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Often theming business applications according to the specifications of a corporate style guide is a requirement in development projects. Therefore, this blog series demonstrates a possibility provided by aBPM (see aBPM – a solution extension offered by SAP Consulting) to theme your aBPM process UIs with no requirements in deeper knowledge of CSS.

The blog series is structured the following way:

Part 1 – Introduction to using the UI Theme Designer

Part 2 – Integrating the UI Theme Designer export into aBPM

Part 3 – Subsequent detailed theming adaptations with Google Chrome


In Part 1 & 2 of this blog series you've learned how to create a theme with the UI Theme Designer provided by SAP Cloud Platform and integrate it in your aBPM UIs.

Unfortunately, the UI Theme Designer can only use UIs running on SAP CP as example UIs for designing the theme. Therefore, it often is not possible to determine all theming parameters needed for the adaptations in the aBPM UI. So, it becomes necessary to execute subsequent detailed theming adaptations after integrating the theme. This blog will now describe how to determine respective CSS parameters and where to implement the changes.

Note: The procedure described will only work if a theming project as described in Part 2 of the blog already exists.

Subsequent Theming Adaptations with Google Chrome

One of the most important theming adaptations is the color of label texts, since most people wish for a higher contrast than it comes with the standard theming. So, we will use this as an example which shows how to operate on all potential adaptations.

First, we must open the respective aBPM UI within Google Chrome and start the Dev Tools by pressing F12.

Use the functionality marked in red in the screenshot below and select the element you want to adapt. In our case this is the field label.

In the lower right corner the current CSS parameters of the selected element are shown, e.g. the label color #00679e.

To verify that we have found the right parameter, one can manipulate it directly within the Dev Tools and track the changes within the UI. In our case, we changed the label color to pink.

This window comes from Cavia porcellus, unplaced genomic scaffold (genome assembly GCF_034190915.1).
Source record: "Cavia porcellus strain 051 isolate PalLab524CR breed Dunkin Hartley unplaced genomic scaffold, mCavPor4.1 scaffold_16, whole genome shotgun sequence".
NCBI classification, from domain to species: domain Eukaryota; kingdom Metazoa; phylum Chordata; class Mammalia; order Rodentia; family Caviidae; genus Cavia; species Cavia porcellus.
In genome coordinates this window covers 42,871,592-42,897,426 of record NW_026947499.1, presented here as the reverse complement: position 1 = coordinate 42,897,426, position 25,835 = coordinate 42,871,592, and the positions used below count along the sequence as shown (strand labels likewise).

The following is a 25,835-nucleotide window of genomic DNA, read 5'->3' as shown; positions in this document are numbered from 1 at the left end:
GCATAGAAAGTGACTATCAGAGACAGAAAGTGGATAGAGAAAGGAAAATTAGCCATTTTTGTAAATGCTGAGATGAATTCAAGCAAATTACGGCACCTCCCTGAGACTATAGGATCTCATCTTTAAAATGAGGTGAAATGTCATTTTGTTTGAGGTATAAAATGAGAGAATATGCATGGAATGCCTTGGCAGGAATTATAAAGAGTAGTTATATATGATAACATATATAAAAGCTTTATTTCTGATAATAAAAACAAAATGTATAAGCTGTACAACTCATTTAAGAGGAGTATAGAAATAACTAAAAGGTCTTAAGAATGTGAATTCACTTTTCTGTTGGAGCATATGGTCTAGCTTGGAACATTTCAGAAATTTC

When you are finished with identifying the parameter and how you want to change it you can check the library.css file shown right next to the respective parameter.

The path shown can be found within the theming project you created in part 2 of this blog series. For the label color e.g. you will find it in the sap mobile library.css file line number 11854.

In the respective file within the eclipse project you can now make your adaptation and build and deploy the war project.


For our custom theme we wanted to set the label color to a dark grey in order to achieve a high contrast leading to a better user experience. But also after changing the respective color the result was not satisfying yet.

This was solved by going through the further parameters of the label listed within the Dev Tools. Here, we could find a setting for the opacity, which is set to 0.5 by default. After changing it to 1.0 the label color finally looked as expected. The parameter and the result is shown in the screenshots below.

For all other parameters you want to adapt you can just proceed the same way. The only important thing is to check for all potential effects that the change of a parameter can have glaobally on other UI elements. So, after every change the UI should be checked carefully.


Note: When extracting a new theming project out of the theme designer as described in part 1 & 2 of this blog series and updating the eclipse project all manual changes will be overwritten.